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Coping With Stress After A Disaster

Release date: 
July 27, 2007
Release Number: 

WICHITA, Kan. -- The emotional consequences of disasters for anyone affected by the severe storms, tornadoes and flooding from May 4 to June 1, and for persons who suffered damages from the severe storms and flooding that began June 26, can be far-reaching and long lasting. Stress can surface in many forms and it often appears weeks or months after the traumatic event, mental health experts say.

"Dealing with problems caused by the disaster wears on people," said Angee Morgan, state coordinating officer. "Keeping stress levels down as the recovery process continues is no easy task. We see more physical stress-related symptoms when people are exhausted."

If you or someone you know is suffering from signs of stress, you are encouraged to call the crisis counseling helpline at 1-866-327-6578.

The crisis counseling program is funded by the U.S. Department of Homeland Security's Federal Emergency Management Agency (FEMA) and administered by the Kansas Department of Social and Rehabilitation Services. The crisis counseling grant covers Kiowa, Stafford, Edwards, and Pratt counties for DR-1699-KS and Allen, Crowley, Elk, Labette, Linn, Miami, Montgomery, Neosho and Wilson counties for DR-1711-KS.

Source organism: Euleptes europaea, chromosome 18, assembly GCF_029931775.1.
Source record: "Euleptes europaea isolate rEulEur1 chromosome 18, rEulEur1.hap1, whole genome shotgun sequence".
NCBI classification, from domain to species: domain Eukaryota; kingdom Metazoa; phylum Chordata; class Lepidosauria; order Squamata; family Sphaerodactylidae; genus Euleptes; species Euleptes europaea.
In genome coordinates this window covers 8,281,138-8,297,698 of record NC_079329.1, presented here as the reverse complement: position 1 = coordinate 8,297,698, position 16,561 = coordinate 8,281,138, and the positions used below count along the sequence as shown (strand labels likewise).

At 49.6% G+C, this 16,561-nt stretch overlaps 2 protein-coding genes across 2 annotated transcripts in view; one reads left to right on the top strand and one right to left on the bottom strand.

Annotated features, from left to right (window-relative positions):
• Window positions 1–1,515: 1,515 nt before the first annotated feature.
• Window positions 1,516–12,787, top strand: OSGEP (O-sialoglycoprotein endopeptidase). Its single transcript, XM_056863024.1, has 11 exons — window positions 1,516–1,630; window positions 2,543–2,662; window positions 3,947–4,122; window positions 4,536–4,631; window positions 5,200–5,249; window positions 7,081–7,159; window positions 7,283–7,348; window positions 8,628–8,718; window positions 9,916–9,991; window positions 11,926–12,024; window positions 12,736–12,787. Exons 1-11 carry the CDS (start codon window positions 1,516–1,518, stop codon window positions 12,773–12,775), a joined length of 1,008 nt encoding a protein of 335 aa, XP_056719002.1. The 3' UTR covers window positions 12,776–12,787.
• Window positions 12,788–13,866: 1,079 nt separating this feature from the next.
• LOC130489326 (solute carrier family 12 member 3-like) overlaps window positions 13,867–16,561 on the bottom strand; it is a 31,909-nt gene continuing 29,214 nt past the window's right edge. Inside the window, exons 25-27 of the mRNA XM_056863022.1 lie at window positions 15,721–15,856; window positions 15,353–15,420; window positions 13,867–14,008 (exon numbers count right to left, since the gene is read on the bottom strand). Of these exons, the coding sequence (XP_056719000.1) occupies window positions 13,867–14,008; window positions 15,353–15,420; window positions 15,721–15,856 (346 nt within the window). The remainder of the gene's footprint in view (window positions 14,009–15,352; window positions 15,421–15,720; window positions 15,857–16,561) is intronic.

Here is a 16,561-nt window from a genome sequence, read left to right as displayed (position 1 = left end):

Disaster victims are likely to experience at least one of several emotional responses: anger, fatigue, loss of appetite, sleeplessness, nightmares, depression, inability to concentrate, hyperactivity, or increased alcohol or drug use.

Mental health experts suggest a number of ways to relieve the symptoms of emotional distress:

  • Talk about your feelings with family, friends and neighbors. Friends and family are good medicine, and sharing common experiences helps people overcome anxiety and feelings of helplessness.
  • Get back into daily routines as soon as you can and try to maintain a healthy diet and get plenty of sleep.
  • Get some physical exercise every day.
  • Children are particularly vulnerable to emotional stress after a disaster, including excessive fear of the dark, crying, fear of being alone and constant worry. Reassure children that they are safe. Encourage them to talk about their fears; emphasize that they are not responsible for what happened; hold and hug them frequently.

FEMA coordinates the federal government's role in preparing for, preventing, mitigating the effects of, responding to, and recovering from all domestic disasters, whether natural or man-made, including acts of terror.

Last Updated: 
July 8, 2017 - 11:15
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